The next time you go to a convenience store or fast-food restaurant, you might want to bring exact change.
A nationwide coin shortage has stores and restaurants running out of coins. Even some Kroger stores and Chipotle Mexican restaurants are now putting up signs at the checkout lines saying cashiers no longer have change.
We all understood the shortage of hand sanitizer and disinfectant wipes during the COVID-19 pandemic, since everyone was snapping them up.
But now there is a national shortage of coins as well, in particular nickels, dimes and quarters.
Ken Adkins of Bridgetown, Ohio, now makes sure he keeps a handful of change in his car at all times after he was forced to overpay for a small purchase.
He stopped for a snack and a Coke and learned the cashier had no change at all.
"I got up there and it was $4.45. And I handed her a five. And she said, 'I can't give you change,'" Adkins said. "And she pointed at a sign on the register that said because of COVID-19 there is a shortage of change."
Frustrated, he ended up paying $5 for his $4.45 snack.
Theories behind the shortage
So why are we dealing with yet another shortage?
There are a lot of theories as to why coins have disappeared this year. One of them is that a lot of people don't like touching them, out of fear of catching the virus. So people are not carrying coins in their pocket or purse.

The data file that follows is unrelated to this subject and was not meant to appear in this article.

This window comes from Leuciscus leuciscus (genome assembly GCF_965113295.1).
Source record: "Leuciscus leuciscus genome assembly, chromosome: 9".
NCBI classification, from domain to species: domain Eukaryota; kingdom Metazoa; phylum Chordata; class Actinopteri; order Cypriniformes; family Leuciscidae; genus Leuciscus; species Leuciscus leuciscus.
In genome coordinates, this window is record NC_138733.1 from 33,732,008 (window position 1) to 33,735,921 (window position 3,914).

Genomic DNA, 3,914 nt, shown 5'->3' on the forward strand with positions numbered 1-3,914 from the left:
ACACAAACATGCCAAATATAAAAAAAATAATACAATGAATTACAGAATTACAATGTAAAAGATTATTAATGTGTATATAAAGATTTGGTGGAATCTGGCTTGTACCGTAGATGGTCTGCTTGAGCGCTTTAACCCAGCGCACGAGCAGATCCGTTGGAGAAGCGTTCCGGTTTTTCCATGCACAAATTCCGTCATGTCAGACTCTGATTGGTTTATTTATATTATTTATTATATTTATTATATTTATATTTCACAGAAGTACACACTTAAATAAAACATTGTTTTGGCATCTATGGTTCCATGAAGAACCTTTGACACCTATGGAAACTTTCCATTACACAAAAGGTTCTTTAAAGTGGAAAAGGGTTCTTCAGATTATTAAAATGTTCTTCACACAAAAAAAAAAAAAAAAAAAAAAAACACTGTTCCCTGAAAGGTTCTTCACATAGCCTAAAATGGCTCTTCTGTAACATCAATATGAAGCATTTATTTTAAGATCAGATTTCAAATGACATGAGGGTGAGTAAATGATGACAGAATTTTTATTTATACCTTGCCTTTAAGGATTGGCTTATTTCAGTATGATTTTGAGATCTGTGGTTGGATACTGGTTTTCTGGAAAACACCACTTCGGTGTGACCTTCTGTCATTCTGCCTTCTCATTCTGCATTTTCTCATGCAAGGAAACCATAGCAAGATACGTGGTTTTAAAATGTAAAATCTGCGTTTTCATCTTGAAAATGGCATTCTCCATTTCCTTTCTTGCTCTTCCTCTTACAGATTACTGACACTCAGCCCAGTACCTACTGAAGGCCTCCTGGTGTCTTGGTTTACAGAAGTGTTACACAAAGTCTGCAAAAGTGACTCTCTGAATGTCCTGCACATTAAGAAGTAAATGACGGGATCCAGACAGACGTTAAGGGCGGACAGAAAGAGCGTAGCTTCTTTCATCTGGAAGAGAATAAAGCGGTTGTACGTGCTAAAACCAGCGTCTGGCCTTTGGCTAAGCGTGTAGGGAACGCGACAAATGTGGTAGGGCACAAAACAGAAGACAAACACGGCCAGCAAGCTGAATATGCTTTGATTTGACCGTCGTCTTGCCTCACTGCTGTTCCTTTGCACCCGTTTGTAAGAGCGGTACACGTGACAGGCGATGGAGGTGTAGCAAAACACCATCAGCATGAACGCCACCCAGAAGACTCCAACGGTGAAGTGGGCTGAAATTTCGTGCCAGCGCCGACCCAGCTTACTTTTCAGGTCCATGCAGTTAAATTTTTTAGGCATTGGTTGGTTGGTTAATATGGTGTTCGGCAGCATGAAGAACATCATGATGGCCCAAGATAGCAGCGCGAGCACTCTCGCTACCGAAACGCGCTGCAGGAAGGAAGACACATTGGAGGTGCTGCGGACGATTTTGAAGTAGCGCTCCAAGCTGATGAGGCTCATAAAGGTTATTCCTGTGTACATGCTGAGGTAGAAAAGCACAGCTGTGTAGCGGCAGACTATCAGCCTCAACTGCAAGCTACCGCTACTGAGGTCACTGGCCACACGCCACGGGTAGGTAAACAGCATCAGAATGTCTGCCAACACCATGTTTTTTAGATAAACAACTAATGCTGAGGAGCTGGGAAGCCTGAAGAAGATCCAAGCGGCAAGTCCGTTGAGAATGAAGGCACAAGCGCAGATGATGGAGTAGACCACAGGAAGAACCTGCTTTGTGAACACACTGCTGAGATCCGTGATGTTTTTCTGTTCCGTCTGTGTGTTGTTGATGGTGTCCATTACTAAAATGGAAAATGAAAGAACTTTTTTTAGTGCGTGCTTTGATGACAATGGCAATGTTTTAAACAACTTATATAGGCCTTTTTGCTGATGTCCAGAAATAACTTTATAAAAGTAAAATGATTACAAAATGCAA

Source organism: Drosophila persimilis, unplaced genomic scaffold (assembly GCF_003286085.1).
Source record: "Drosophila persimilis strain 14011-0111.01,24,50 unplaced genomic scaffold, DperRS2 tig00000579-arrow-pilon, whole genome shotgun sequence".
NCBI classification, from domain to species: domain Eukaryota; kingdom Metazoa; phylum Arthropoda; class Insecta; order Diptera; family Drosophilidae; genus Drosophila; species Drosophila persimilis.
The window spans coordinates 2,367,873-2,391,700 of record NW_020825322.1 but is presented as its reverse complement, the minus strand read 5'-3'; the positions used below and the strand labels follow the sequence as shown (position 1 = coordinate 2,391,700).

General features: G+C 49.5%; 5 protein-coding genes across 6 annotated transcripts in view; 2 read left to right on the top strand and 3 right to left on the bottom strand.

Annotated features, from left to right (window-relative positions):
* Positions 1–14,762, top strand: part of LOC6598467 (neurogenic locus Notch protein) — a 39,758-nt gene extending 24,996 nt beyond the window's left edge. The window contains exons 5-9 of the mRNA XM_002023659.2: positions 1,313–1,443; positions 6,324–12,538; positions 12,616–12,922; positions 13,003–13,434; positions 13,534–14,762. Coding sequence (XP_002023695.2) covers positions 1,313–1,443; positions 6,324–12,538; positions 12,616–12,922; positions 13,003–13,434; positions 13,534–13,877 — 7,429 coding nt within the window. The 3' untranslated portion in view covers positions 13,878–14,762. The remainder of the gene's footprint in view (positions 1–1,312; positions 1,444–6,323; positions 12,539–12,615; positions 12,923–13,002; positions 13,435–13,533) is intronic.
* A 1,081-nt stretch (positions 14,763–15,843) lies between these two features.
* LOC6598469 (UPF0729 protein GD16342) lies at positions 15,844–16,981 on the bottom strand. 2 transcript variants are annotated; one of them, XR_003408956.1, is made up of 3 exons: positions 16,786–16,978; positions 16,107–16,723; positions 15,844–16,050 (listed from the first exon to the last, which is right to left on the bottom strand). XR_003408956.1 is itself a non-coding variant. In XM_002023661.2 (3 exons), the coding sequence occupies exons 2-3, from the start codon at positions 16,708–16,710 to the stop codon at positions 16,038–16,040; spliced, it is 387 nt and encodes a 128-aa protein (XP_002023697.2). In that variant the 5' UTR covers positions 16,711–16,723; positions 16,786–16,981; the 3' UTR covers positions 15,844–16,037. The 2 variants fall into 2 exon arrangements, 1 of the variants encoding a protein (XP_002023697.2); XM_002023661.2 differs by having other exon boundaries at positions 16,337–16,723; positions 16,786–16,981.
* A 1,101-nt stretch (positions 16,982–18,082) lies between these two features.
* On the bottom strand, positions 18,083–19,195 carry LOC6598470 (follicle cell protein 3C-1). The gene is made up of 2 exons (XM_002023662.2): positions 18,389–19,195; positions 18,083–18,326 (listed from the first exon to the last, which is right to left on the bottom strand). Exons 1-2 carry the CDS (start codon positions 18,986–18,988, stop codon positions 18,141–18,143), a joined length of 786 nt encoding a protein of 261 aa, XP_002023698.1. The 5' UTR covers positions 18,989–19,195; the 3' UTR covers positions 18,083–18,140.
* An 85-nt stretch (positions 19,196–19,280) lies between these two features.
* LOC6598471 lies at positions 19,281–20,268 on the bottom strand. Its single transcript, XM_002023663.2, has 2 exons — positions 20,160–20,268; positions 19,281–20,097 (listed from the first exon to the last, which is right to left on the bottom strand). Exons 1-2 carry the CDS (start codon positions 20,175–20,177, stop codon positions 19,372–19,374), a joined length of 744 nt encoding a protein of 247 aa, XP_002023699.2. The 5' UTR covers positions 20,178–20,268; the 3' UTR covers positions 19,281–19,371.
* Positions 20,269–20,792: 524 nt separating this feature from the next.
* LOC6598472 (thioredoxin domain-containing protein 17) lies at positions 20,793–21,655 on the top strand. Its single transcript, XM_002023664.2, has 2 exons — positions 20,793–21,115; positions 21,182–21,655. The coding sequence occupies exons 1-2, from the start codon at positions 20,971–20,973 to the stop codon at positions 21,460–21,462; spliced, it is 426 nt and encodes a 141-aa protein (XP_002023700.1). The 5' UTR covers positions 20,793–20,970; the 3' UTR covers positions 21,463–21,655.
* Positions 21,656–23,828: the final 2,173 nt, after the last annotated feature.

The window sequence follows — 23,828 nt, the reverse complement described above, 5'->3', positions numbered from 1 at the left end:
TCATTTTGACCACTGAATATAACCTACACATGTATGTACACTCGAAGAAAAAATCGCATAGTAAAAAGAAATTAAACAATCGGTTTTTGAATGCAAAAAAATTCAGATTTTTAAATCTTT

Brad Karoloff owns a chain of coin shops called Coins Plus in downtown Cincinnati, Anderson Township, and Florence, Kentucky. But even he is not carrying much change these days.
"I have a habit that I go home at night and take whatever is in my pocket and throw it in the jug on my dresser top," he said.
Karoloff, who deals in the rarest of coins, never expected everyday coins to become rare, but says the pandemic has affected production lines just like with toilet paper and beef.
"The US mint closed down for some time during the COVID crisis," he said. "So it put them behind on production, and they are not putting out as much currency right now."
Biggest coin users not handling as many coins
The Federal Reserve also blames the 2-month shutdown of banks, bus lines and laundromats, the biggest coin users.
As a result, many banks are limiting how many rolls of quarters restaurants and convenience store owners can get at one time.
Adkins is still scratching his head, though.
"What happened? Did they stop making them? I don't understand the shortage," Adkins said.
Bottom line: Be sure to bring exact change or a credit card next time you head to a store or restaurant, so you don't waste your money.
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